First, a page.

Workplace Violence Prevention in Action—Q&A With an Expert
Matt Doherty, Managing Director of Workforce Risk Management at Sikich, shares his expertise in creating workplace violence prevention programs for any business.
Targeted workplace violence is rarely an impulsive act. There are warning signs and methods you can employ to stop acts of workplace violence before they occur.
Matt Doherty is Managing Director of Workforce Risk Management at Sikich. Matt brings extensive experience gained in five decades of distinguished service helping organizations build and expand violence prevention programs; assess and manage violence risks; train and empower workforces; and gain the business benefits that come with safe and supportive workplaces. He retired from a 21-year career with the United States Secret Service as the U.S. Secret Service Special Agent in Charge of the National Threat Assessment Center. Matt recently joined The Employee Safety Podcast to discuss how organizations can develop training programs to help employees recognize the indicators of violence.
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Q&A With Matt Doherty, Managing Director of Workforce Risk Management at Sikich
Is it common for organizations to focus on incident response instead of prevention?
Absolutely. Many organizations are only prepared to react after an incident happens. But what if they could prevent incidents from happening in the first place? What we stress in our work is early prevention before concerning actions escalate into violent actions.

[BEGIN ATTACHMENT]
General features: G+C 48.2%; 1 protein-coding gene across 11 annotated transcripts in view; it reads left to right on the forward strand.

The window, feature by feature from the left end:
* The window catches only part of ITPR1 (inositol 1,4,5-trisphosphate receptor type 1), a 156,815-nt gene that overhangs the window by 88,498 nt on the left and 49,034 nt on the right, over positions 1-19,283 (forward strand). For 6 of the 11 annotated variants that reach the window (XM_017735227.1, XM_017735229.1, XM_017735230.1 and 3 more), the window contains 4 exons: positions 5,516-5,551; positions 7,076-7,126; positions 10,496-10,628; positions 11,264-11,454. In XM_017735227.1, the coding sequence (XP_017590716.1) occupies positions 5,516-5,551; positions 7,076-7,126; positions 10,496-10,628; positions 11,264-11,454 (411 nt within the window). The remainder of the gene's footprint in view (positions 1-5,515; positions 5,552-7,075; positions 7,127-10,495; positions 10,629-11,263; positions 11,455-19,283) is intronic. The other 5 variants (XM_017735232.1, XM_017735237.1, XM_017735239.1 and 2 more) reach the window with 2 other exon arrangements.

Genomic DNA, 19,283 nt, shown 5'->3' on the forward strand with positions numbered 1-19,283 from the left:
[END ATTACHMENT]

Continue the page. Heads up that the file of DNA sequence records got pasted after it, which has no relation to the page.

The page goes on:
Do you find that most organizations are fairly mature and you’re just smoothing out the edges, or do people have a long way to go to improve what they’re doing?
I think it runs the gamut; we’ve had Fortune 500 companies with robust programs that we applaud. Part of our work is to review those programs to help them enhance their workplace violence prevention procedures and training across the workforce. On the other hand, you’d be surprised that some large and well-known organizations have a long way to go. We help these companies develop a prevention program to align workplace violence prevention principles, communicate leadership support, and create or modify their policies and procedures—and then we create and deliver customized training.
For example, in many companies, we’ve noticed the term “zero tolerance” in the employee handbook or code of ethics. That one phrase states that workplace violence won’t be tolerated. We understand and agree that an organization has zero tolerance if there is a direct threat against an employee or a physical fight in the lobby. However, while that may be the right policy for escalated situations, a zero-tolerance policy is too punitive for many other issues in workplace violence prevention.